The Section 333 Exemption process was a stopgap measure used by the FAA to approve commercial operations of UASs on a case-by-case basis while it developed more general regulations. Part 107 contains regulations of general applicability authorizing the commercial operation of Small UASs subject to specific operational restrictions and requirements. With some changes, the restrictions and requirements imposed in many of the Section 333 Exemptions that were granted prior to the adoption of Part 107 formed a framework for the restrictions and requirements for the commercial operation of Small UASs contained in Part 107.

Part 107 creates the operational rules for the commercial use of Small UASs. The basic rules and requirements to operate under Part 107 are as follows:

obtain Remote Pilot Certificate, which requires the Small UASs operator to (i) be at least 16 years of age, (ii) pass an FAA aeronautical test and (iii) submit to and pass a Transportation Security Administration background check;

  • operate the Small UASs within visual line of sight (VLOS) of the Remote Pilot;
  • operate the Small UASs during daylight hours;
  • operate the Small UASs at a height of not more
  • operate the Small UASs at or below 100 mph;
  • not fly the Small UASs over people except for those participating in the operation or those under a covered structure;
  • not operate the Small UASs from a moving vehicle unless the operation is over a sparsely populated area;
  • yield the Small UASs to manned aircraft; and
  • only operate the Small UASs in non-FAA controlled airspace, such as those areas farther than five nautical miles from airports.than 400 feet above the ground.

In addition to these basic rules and requirements, the Small UASs must also be registered with the FAA, and reregistered every three years. Failure to register (or reregister) a Small UAS or failure to have the correct pilot certification (or exemption from the Part 107 Rules) can result in fines of up to $27,500 per violation. Under Part 107, Small UAS operators are expected to comply with general safety and privacy guidelines as implemented by local and state authorities. Operating under Part 107 bypasses the usual stringent FAA airworthiness standards and requirements, so all Small UAS operators are expected to perform their own safety and communication checks to ensure the Small UAS is safe to fly.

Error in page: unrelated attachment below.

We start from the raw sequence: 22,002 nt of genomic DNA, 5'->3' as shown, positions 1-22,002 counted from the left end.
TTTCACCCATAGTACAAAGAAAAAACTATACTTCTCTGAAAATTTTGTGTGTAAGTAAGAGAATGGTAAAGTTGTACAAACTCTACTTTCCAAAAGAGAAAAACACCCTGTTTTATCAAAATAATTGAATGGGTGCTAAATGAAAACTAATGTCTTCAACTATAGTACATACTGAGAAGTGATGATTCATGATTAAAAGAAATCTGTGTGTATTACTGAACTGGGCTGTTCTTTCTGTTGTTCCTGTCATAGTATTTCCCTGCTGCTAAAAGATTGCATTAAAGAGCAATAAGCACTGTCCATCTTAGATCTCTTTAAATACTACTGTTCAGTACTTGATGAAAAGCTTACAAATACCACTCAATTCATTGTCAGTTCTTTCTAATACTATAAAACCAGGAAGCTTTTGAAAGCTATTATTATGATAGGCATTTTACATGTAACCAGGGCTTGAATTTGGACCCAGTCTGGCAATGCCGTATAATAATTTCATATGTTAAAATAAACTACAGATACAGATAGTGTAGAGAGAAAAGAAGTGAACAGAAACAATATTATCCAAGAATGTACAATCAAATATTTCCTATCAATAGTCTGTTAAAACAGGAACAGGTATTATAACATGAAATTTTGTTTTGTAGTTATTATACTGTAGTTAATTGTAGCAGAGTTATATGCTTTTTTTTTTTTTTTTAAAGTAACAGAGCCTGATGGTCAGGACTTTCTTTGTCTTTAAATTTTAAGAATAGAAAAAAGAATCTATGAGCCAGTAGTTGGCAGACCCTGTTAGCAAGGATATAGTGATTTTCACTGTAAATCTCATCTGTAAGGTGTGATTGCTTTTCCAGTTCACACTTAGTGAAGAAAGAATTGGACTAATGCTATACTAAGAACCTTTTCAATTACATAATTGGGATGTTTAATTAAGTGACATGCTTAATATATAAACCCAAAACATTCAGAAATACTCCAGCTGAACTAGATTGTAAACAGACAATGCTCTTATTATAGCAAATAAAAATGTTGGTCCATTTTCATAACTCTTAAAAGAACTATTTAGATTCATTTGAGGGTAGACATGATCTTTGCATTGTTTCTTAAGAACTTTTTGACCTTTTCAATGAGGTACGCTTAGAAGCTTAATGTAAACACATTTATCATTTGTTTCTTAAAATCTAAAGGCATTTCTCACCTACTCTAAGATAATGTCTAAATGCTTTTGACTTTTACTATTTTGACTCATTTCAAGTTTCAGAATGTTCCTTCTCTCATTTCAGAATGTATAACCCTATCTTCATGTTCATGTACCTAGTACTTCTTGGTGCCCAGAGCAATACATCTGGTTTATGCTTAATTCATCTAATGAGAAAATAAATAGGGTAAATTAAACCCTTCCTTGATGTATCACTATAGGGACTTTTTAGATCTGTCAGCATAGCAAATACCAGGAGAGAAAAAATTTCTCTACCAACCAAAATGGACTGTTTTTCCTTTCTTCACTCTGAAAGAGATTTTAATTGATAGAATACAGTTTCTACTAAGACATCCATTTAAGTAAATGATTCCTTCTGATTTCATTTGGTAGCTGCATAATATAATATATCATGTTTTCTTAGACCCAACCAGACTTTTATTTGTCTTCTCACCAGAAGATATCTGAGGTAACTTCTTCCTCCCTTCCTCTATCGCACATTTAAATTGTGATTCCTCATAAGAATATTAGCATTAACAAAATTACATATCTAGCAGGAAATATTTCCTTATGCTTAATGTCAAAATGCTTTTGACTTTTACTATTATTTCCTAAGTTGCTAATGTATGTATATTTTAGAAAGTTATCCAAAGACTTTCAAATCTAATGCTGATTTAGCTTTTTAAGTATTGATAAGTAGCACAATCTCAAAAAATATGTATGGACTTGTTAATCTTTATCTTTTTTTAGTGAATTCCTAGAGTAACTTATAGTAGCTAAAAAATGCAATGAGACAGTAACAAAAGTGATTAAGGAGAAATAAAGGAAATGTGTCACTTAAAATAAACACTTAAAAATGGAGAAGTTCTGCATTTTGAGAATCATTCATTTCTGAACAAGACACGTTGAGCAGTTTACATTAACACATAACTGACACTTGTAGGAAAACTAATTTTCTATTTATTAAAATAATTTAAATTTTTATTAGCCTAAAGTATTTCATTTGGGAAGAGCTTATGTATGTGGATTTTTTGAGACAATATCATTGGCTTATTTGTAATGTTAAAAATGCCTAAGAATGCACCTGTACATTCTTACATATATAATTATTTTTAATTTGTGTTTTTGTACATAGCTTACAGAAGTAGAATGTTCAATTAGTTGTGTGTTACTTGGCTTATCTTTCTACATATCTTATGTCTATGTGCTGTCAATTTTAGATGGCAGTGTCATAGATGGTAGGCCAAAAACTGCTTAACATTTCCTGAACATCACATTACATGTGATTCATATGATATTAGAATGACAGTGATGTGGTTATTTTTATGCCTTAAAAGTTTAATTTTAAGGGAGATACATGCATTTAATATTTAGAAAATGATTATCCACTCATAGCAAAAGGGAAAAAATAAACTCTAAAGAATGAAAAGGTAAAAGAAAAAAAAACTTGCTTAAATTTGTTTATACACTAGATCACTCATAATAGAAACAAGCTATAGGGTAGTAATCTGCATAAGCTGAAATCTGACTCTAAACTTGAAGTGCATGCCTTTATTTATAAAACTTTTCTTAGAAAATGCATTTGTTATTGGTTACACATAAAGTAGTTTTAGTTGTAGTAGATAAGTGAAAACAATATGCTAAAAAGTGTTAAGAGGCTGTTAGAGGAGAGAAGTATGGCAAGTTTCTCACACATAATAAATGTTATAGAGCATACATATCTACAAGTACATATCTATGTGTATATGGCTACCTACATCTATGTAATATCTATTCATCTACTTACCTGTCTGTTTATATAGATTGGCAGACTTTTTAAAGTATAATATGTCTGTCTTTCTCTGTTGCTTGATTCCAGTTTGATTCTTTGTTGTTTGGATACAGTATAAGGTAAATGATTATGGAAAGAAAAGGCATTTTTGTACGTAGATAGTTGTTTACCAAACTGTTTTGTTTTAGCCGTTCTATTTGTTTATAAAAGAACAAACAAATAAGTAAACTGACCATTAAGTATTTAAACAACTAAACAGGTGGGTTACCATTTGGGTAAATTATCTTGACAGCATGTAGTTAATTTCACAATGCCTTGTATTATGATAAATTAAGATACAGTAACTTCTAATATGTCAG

Part 107 provides that an application may be submitted for the issuance of a Certificate of Waiver (CoW) waiving some but not all of the operational restrictions imposed by Part 107 if the FAA concludes that the proposed operations can be safely conducted. Following are some of the waivable requirements: restrictions on operation from a moving vehicle or aircraft, daylight operation, VLOS operations, operation of multiple small unmanned aircraft systems, yielding the right of way and operations over people. With respect to each of the waivable requirements in Part 107, the FAA issued specific performance-based standards that must be satisfied in order to obtain a waiver. Some examples of these performance-based standards are requirements that the applicant provide a method for resolving failure of the Small UASs or its systems, a method to ensure that risks presented to non-participating persons and property are controlled or eliminated and a method to ensure that all persons involved in the operation of the Small UASs are free of any distractions that may prevent them from fulfilling their duties. These guidelines, which are grouped into categories relating to the specific provision of Part 107 for which the waiver is sought, are intended to make it more likely that applications are approved on first submission. The FAA has stated that most of the applications for waivers that have been denied have failed to comply with the FAA’s published guidelines for the requested waiver.